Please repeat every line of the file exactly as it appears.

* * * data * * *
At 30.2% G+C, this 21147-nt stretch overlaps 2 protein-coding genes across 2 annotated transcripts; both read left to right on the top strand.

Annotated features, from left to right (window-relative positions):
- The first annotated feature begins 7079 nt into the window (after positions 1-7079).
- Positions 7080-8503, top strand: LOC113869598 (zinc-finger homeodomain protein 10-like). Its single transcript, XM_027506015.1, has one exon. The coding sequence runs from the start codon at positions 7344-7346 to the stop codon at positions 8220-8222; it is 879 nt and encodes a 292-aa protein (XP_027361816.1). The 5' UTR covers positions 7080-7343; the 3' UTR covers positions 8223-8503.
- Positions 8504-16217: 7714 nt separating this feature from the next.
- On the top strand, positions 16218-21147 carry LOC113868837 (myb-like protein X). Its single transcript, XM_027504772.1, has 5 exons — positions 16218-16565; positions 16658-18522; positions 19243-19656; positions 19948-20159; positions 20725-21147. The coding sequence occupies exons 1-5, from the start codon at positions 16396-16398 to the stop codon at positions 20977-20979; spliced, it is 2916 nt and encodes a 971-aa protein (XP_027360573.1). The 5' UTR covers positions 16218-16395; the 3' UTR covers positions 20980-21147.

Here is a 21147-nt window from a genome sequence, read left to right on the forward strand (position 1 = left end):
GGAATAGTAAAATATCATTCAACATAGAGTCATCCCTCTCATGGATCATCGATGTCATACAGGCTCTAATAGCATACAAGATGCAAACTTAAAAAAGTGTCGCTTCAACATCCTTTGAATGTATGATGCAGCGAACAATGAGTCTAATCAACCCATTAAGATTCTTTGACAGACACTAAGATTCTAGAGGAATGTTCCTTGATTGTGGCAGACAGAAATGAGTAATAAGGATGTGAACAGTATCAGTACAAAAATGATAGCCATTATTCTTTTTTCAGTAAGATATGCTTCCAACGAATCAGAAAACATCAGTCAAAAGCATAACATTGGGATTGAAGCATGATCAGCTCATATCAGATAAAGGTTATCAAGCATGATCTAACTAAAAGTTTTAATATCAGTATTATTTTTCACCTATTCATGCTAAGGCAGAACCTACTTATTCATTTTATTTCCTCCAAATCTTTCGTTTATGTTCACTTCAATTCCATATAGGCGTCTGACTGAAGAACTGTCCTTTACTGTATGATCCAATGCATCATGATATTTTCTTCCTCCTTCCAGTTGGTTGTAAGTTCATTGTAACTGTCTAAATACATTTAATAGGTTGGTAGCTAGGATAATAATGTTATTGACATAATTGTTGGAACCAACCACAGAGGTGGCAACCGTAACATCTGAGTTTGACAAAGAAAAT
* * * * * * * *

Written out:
At 30.2% G+C, this 21147-nt stretch overlaps 2 protein-coding genes across 2 annotated transcripts; both read left to right on the top strand.

Annotated features, from left to right (window-relative positions):
- The first annotated feature begins 7079 nt into the window (after positions 1-7079).
- Positions 7080-8503, top strand: LOC113869598 (zinc-finger homeodomain protein 10-like). Its single transcript, XM_027506015.1, has one exon. The coding sequence runs from the start codon at positions 7344-7346 to the stop codon at positions 8220-8222; it is 879 nt and encodes a 292-aa protein (XP_027361816.1). The 5' UTR covers positions 7080-7343; the 3' UTR covers positions 8223-8503.
- Positions 8504-16217: 7714 nt separating this feature from the next.
- On the top strand, positions 16218-21147 carry LOC113868837 (myb-like protein X). Its single transcript, XM_027504772.1, has 5 exons — positions 16218-16565; positions 16658-18522; positions 19243-19656; positions 19948-20159; positions 20725-21147. The coding sequence occupies exons 1-5, from the start codon at positions 16396-16398 to the stop codon at positions 20977-20979; spliced, it is 2916 nt and encodes a 971-aa protein (XP_027360573.1). The 5' UTR covers positions 16218-16395; the 3' UTR covers positions 20980-21147.

Here is a 21147-nt window from a genome sequence, read left to right on the forward strand (position 1 = left end):
GGAATAGTAAAATATCATTCAACATAGAGTCATCCCTCTCATGGATCATCGATGTCATACAGGCTCTAATAGCATACAAGATGCAAACTTAAAAAAGTGTCGCTTCAACATCCTTTGAATGTATGATGCAGCGAACAATGAGTCTAATCAACCCATTAAGATTCTTTGACAGACACTAAGATTCTAGAGGAATGTTCCTTGATTGTGGCAGACAGAAATGAGTAATAAGGATGTGAACAGTATCAGTACAAAAATGATAGCCATTATTCTTTTTTCAGTAAGATATGCTTCCAACGAATCAGAAAACATCAGTCAAAAGCATAACATTGGGATTGAAGCATGATCAGCTCATATCAGATAAAGGTTATCAAGCATGATCTAACTAAAAGTTTTAATATCAGTATTATTTTTCACCTATTCATGCTAAGGCAGAACCTACTTATTCATTTTATTTCCTCCAAATCTTTCGTTTATGTTCACTTCAATTCCATATAGGCGTCTGACTGAAGAACTGTCCTTTACTGTATGATCCAATGCATCATGATATTTTCTTCCTCCTTCCAGTTGGTTGTAAGTTCATTGTAACTGTCTAAATACATTTAATAGGTTGGTAGCTAGGATAATAATGTTATTGACATAATTGTTGGAACCAACCACAGAGGTGGCAACCGTAACATCTGAGTTTGACAAAGAAAAT